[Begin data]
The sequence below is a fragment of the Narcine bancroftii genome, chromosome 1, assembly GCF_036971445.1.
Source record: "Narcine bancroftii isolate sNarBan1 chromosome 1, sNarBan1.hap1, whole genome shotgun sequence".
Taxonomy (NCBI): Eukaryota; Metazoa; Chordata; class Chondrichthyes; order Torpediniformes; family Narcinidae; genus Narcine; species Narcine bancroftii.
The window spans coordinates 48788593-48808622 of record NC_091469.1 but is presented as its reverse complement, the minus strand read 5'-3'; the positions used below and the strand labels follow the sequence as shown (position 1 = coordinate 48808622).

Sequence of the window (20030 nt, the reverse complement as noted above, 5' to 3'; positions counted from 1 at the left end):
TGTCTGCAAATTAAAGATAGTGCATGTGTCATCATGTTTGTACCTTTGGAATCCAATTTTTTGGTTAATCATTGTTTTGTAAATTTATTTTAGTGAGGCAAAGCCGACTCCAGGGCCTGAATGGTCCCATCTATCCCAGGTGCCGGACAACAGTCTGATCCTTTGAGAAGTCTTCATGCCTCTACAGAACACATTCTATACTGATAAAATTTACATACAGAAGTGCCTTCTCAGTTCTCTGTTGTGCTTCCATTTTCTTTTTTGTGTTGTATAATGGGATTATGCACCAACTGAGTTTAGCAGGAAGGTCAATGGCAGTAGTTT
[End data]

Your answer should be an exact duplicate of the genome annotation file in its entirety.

The sequence below is a fragment of the Narcine bancroftii genome, chromosome 1, assembly GCF_036971445.1.
Source record: "Narcine bancroftii isolate sNarBan1 chromosome 1, sNarBan1.hap1, whole genome shotgun sequence".
Taxonomy (NCBI): Eukaryota; Metazoa; Chordata; class Chondrichthyes; order Torpediniformes; family Narcinidae; genus Narcine; species Narcine bancroftii.
The window spans coordinates 48788593-48808622 of record NC_091469.1 but is presented as its reverse complement, the minus strand read 5'-3'; the positions used below and the strand labels follow the sequence as shown (position 1 = coordinate 48808622).

Sequence of the window (20030 nt, the reverse complement as noted above, 5' to 3'; positions counted from 1 at the left end):
TGTCTGCAAATTAAAGATAGTGCATGTGTCATCATGTTTGTACCTTTGGAATCCAATTTTTTGGTTAATCATTGTTTTGTAAATTTATTTTAGTGAGGCAAAGCCGACTCCAGGGCCTGAATGGTCCCATCTATCCCAGGTGCCGGACAACAGTCTGATCCTTTGAGAAGTCTTCATGCCTCTACAGAACACATTCTATACTGATAAAATTTACATACAGAAGTGCCTTCTCAGTTCTCTGTTGTGCTTCCATTTTCTTTTTTGTGTTGTATAATGGGATTATGCACCAACTGAGTTTAGCAGGAAGGTCAATGGCAGTAGTTT